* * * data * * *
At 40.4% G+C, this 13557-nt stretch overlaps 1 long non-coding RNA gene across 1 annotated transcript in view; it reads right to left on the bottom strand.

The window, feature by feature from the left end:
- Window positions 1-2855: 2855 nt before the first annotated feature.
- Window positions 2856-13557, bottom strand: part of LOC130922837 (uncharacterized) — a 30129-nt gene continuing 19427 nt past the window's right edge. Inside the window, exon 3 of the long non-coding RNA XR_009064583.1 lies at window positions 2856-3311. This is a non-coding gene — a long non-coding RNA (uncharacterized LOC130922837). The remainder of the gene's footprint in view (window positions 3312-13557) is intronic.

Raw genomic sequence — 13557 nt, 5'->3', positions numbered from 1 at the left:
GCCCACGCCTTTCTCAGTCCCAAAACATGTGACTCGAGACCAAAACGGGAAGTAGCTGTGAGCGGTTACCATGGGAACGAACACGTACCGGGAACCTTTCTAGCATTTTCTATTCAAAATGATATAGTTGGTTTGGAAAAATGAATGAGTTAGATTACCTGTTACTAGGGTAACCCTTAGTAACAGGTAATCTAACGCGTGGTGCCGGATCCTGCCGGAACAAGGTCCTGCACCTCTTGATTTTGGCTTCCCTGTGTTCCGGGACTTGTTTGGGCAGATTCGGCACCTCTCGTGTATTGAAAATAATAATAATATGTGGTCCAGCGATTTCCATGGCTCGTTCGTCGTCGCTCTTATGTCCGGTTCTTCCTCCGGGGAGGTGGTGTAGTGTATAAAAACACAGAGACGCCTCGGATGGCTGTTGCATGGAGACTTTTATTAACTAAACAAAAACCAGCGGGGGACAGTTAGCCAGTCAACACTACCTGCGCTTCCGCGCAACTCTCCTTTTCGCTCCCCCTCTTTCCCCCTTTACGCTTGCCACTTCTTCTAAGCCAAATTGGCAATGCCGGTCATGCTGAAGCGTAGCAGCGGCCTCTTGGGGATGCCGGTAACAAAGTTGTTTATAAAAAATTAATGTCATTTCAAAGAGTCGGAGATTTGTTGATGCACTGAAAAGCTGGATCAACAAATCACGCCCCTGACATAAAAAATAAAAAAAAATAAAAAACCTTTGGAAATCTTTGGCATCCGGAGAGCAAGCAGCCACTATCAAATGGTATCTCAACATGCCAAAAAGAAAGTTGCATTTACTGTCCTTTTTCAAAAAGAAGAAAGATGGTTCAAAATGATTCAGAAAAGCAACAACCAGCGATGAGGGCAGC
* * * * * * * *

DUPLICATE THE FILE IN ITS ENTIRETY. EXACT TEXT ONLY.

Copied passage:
At 40.4% G+C, this 13557-nt stretch overlaps 1 long non-coding RNA gene across 1 annotated transcript in view; it reads right to left on the bottom strand.

The window, feature by feature from the left end:
- Window positions 1-2855: 2855 nt before the first annotated feature.
- Window positions 2856-13557, bottom strand: part of LOC130922837 (uncharacterized) — a 30129-nt gene continuing 19427 nt past the window's right edge. Inside the window, exon 3 of the long non-coding RNA XR_009064583.1 lies at window positions 2856-3311. This is a non-coding gene — a long non-coding RNA (uncharacterized LOC130922837). The remainder of the gene's footprint in view (window positions 3312-13557) is intronic.

Raw genomic sequence — 13557 nt, 5'->3', positions numbered from 1 at the left:
GCCCACGCCTTTCTCAGTCCCAAAACATGTGACTCGAGACCAAAACGGGAAGTAGCTGTGAGCGGTTACCATGGGAACGAACACGTACCGGGAACCTTTCTAGCATTTTCTATTCAAAATGATATAGTTGGTTTGGAAAAATGAATGAGTTAGATTACCTGTTACTAGGGTAACCCTTAGTAACAGGTAATCTAACGCGTGGTGCCGGATCCTGCCGGAACAAGGTCCTGCACCTCTTGATTTTGGCTTCCCTGTGTTCCGGGACTTGTTTGGGCAGATTCGGCACCTCTCGTGTATTGAAAATAATAATAATATGTGGTCCAGCGATTTCCATGGCTCGTTCGTCGTCGCTCTTATGTCCGGTTCTTCCTCCGGGGAGGTGGTGTAGTGTATAAAAACACAGAGACGCCTCGGATGGCTGTTGCATGGAGACTTTTATTAACTAAACAAAAACCAGCGGGGGACAGTTAGCCAGTCAACACTACCTGCGCTTCCGCGCAACTCTCCTTTTCGCTCCCCCTCTTTCCCCCTTTACGCTTGCCACTTCTTCTAAGCCAAATTGGCAATGCCGGTCATGCTGAAGCGTAGCAGCGGCCTCTTGGGGATGCCGGTAACAAAGTTGTTTATAAAAAATTAATGTCATTTCAAAGAGTCGGAGATTTGTTGATGCACTGAAAAGCTGGATCAACAAATCACGCCCCTGACATAAAAAATAAAAAAAAATAAAAAACCTTTGGAAATCTTTGGCATCCGGAGAGCAAGCAGCCACTATCAAATGGTATCTCAACATGCCAAAAAGAAAGTTGCATTTACTGTCCTTTTTCAAAAAGAAGAAAGATGGTTCAAAATGATTCAGAAAAGCAACAACCAGCGATGAGGGCAGC